In 2014, Green Bay Packers receiver Jordy Nelson had five touchdown catches of 59-plus yards. That was more 59-yard receptions — touchdown or nontouchdown — than 30 of the other 31 teams.
Talk about dominance.
In 2016, Nelson is dominating in a different fashion.
Sitting at his locker on Friday, Nelson hadn’t seen the numbers — and had no interest in seeing them — but Nelson has been Mr. Red Zone.
Heading into Sunday's game at Chicago, Nelson leads the NFL with 10 red-zone touchdown receptions. That’s by far the most in the league, with no other player having more than six. If that’s not enough dominance, check this out: Only three other players started this week with more red-zone receptions than Nelson has red-zone touchdowns. Nelson’s 17 total red-zone receptions are five more than Detroit’s Anquan Boldin.
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Perhaps the most noteworthy of those touchdowns came last week against Seattle. It came on what the team calls a “second-reaction play.” After the initial play broke down, Nelson adjusted his route against safety Kam Chancellor. Nelson pointed to a spot for Aaron Rodgers to throw the football, Rodgers saw it and the result was seven points.
“I don’t know why I did it,” Nelson said, adding that he’d never done that midplay before. “Sometimes when you get into scramble mode, it becomes backyard football. I just happened to do it. My main thing of doing it was to let him know, ‘Throw it and then I’m going to react.’ I didn’t want to react and then the DB reacts and then he’d throw it. Chancellor was face-guarding me, so that was my way of communicating of, ‘Throw the ball and I’ll go get it,’ instead of him waiting for me to move and then throw.”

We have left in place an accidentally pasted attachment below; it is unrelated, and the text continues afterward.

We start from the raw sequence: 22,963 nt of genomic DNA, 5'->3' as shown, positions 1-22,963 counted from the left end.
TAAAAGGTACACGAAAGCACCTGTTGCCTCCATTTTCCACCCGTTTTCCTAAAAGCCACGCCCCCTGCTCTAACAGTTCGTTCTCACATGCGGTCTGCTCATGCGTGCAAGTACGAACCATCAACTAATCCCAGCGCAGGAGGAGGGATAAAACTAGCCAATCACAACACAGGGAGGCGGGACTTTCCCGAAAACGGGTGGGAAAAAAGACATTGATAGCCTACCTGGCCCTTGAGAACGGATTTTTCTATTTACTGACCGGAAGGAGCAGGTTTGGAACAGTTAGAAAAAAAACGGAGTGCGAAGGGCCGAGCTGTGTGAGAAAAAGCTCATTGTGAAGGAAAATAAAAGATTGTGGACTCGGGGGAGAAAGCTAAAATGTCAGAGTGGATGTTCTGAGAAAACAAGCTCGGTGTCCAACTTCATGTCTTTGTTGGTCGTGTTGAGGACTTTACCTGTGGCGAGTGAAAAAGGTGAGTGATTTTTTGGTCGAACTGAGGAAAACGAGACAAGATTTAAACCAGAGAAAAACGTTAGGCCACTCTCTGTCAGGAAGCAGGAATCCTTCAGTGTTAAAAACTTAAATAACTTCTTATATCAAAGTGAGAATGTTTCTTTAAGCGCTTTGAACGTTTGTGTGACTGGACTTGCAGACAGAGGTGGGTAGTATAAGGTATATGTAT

That “backyard football” comparison is a pretty good one.
“I did that when I was, like, 10. I told my buddy to throw it over here, right?” receivers coach Luke Getsy said. “To me, that’s what that reminded me of, just that instinctual football player, two guys that have probably done that a bunch of times on the practice field being able to recognize. He didn’t say, ‘Throw it over here,’ he just put a hand (out), Aaron recognized it and put it to the spot. Jordy did a great job being patient and let the ball be thrown, then go and attack it. He attacked it. That relationship (and) Jordy’s unique instincts make it special.”
With his size and connection with Rodgers, Nelson has consistently produced in the red zone. From 2010 through 2014, he scored 23 red-zone touchdowns. That’s 4.6 per season, which shows you just how remarkable this season has been.
“Because he’s pretty good,” Getsy said in trying to explain Nelson’s production. “He’s a smart player, he’s got great instincts and he catches the ball really well. All those things are really important in those tight windows, those tight spaces. Then, obviously, the time he’s spent with Aaron as much as anything. Their experience of knowing where each other is going to be, when they’re going to be there, what kind of ball to expect. When you get down there, things are tight, and sometimes people react a little different than you prepared. To be able to counteract that quickly is something Jordy does a very good job of.”